Monday, April 6, 2009

Skeletons and closets

For a school project Rory has been conducting research into the circumstances of my great uncle’s death just before the end of WWI.  We’ve made repeated visits to help jog the memories of the very last of the family’s old women and he’s hunted through Armymore than one attic to accumulate a good pile of fascinating information. 

It was 1918 and Terence was nearly 19 and studying for his solicitor exams in Auckland. All 3 of his older brothers, Charlie, Jack and Jim (my grand-dad), were already fighting in France and their mother (my great grand-mother) Joanna was repeatedly refusing Terence the necessary parental permission to enlist early (i.e prior to his 20th birthday). We have letters between them at the time and he was desperately bargaining with her. If he passed his exams with a good mark, she’d agreed to give her permission and to coax his father to do the same. I can only imagine how hard that must been for her to agree to, her baby and last safe son wanting to join the fight.

A week before his solicitors exam Terence received a white feather in an envelope. An entry in his journal at the time indicates he was distraught. Humiliated.

White feather

Terence sat and passed his exam in May 1918 and enlisted 3 days later. He went into camp at Trentham and was part of the 40th NZ Expeditionary Force which left Auckland for England on the MV Tahiti in July 1918. They made port in Egypt on route and unluckily picked up flu.

In the 2 week period before the Tahiti landed in England, more than 50 men died. Great uncle Terence was one of them. There’s some question about the actual cause of death in many cases – it is recorded that a delirium struck and a number of the young men hurled themselves into the sea from the deck of the Tahiti and were never seen again. The official war records state “Drowned, lost at sea”.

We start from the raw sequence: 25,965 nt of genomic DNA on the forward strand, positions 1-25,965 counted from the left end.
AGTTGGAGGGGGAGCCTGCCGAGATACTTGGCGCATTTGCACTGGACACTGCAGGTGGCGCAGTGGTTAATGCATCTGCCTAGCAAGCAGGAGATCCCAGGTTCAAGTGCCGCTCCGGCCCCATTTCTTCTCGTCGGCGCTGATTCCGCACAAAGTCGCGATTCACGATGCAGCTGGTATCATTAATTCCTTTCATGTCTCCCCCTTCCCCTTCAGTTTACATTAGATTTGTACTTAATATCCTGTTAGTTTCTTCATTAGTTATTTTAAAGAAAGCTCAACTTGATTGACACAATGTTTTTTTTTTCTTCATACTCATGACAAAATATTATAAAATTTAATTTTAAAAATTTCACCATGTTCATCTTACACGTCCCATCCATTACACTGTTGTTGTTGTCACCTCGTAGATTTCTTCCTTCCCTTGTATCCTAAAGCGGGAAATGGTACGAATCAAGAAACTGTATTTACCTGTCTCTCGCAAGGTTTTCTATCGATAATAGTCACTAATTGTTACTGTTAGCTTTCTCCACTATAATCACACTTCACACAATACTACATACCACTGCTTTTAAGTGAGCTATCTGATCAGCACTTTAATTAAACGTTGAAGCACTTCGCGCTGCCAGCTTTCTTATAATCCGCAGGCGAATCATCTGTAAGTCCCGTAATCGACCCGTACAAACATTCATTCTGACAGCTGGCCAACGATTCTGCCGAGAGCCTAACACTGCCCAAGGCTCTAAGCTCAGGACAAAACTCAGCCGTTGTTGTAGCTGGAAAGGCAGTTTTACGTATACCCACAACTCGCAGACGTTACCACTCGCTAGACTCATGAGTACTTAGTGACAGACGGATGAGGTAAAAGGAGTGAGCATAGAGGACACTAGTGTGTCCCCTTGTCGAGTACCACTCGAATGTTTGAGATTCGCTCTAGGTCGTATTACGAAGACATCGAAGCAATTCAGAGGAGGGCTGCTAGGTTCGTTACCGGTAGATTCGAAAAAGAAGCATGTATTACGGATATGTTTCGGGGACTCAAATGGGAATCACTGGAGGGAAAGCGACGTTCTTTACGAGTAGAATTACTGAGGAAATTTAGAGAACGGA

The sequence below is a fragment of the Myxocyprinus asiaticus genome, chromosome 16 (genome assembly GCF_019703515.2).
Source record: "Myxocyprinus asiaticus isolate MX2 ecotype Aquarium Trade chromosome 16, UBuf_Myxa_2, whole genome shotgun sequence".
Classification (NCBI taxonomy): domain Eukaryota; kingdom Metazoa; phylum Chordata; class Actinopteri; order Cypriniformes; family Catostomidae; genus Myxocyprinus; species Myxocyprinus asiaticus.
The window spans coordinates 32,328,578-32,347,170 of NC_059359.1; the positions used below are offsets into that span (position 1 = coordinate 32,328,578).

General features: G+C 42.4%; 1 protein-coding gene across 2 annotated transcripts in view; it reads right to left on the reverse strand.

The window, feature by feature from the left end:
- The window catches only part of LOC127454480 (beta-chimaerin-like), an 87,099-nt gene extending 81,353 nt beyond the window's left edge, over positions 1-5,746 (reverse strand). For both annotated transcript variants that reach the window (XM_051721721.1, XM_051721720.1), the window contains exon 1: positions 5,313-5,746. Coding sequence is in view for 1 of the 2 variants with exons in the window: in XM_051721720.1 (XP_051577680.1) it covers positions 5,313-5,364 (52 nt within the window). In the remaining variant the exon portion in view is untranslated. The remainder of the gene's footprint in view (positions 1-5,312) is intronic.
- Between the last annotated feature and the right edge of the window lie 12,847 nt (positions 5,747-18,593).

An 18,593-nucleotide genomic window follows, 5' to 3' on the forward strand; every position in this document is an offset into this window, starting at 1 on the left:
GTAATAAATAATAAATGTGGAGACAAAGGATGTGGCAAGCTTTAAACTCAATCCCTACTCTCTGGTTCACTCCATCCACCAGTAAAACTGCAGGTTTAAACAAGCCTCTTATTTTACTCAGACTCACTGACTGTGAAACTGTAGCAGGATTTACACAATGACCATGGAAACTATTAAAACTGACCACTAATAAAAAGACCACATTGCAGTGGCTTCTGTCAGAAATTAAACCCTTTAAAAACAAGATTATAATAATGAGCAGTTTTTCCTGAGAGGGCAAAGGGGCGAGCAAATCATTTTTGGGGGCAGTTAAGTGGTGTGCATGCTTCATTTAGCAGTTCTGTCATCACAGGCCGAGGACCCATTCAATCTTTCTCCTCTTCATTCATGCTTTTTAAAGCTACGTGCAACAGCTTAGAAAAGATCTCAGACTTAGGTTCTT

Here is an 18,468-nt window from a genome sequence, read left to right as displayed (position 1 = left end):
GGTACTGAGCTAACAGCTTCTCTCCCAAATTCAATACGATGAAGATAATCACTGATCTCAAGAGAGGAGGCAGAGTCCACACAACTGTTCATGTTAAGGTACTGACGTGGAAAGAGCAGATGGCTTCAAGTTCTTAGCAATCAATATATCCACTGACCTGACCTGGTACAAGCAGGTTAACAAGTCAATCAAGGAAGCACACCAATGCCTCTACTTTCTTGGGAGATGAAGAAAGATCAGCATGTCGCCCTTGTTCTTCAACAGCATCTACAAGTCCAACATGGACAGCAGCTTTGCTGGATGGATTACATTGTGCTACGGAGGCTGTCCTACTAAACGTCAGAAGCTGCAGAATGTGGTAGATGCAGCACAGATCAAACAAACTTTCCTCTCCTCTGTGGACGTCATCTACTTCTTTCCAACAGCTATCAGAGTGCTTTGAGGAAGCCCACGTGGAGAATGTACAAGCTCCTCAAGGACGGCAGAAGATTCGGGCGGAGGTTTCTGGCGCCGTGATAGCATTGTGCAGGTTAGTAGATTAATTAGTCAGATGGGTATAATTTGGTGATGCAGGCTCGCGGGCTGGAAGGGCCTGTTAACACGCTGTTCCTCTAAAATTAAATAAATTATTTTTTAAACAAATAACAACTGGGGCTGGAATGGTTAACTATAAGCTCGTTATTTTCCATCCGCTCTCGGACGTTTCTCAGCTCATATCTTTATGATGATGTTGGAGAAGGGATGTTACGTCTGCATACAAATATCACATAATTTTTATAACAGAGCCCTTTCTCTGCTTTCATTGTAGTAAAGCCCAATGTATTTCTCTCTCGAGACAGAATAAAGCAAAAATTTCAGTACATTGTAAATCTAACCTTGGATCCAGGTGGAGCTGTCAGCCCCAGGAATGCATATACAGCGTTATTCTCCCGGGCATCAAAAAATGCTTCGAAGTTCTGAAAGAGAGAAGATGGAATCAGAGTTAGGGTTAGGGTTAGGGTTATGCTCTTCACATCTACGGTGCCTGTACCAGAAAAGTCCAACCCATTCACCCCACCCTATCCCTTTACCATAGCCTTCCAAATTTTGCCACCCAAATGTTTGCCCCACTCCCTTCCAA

One month later the war ended.

Charlie, Jack and grand-dad all distinguished themselves and made it home in pretty much one piece. They say that Joanna never recovered from losing her youngest son.

My dad is Terence II and my nephew is Terence III.


  1. What a fascinating story.

    Makes me wonder what happened to Terrence. So many times , in the military, young men and women die and the reasons behind it are hushed up.

    I remember seeing a TV movie with Carol Burnett, who played a mother who son was killed in Vietnam and the cause was never disclosed. Turns out the boy was killed by "friendly fire."

    That was new to me, that your own troops could accidentally kill you.

    Hopefully with a little digging, your son can find out what happened.

  2. Yes, fascinating story, Lou. Sad too. My Grandpa was a WWI vet too. In fact, my dad grew up in the old officers quarters of what used to known as, Camp Grant. It was an Army base here in Rockford. The great WWII General, Omar Bradley was stationed there as a, Lieutenant during WWI.

    Bob, troops being killed by friendly fire is actually quite common. Sad, but true. Happens all the time. It's known as, Fratricide.

  3. What a mysterious story. Wow. All those parents and families who lost someone with no real explicit answer as to why.

    My grandfather was in WWII. It wasn't until a few years ago that I learned more or less the whole story.

  4. How could someone send him white feather as an act of cowardice when by law he was just not able to fight.

  5. Yes it's an interesting story which we'll probably never really get to the bottom of.

    I know stu it sucks ay being labelled a coward when he was only 18? I guess he was a fit and strong young man and they perhaps thought he was older. The bit I really don't get is that he already had all his brothers fighting, surely a family deserves a break and can keep one son safe - obviously not!


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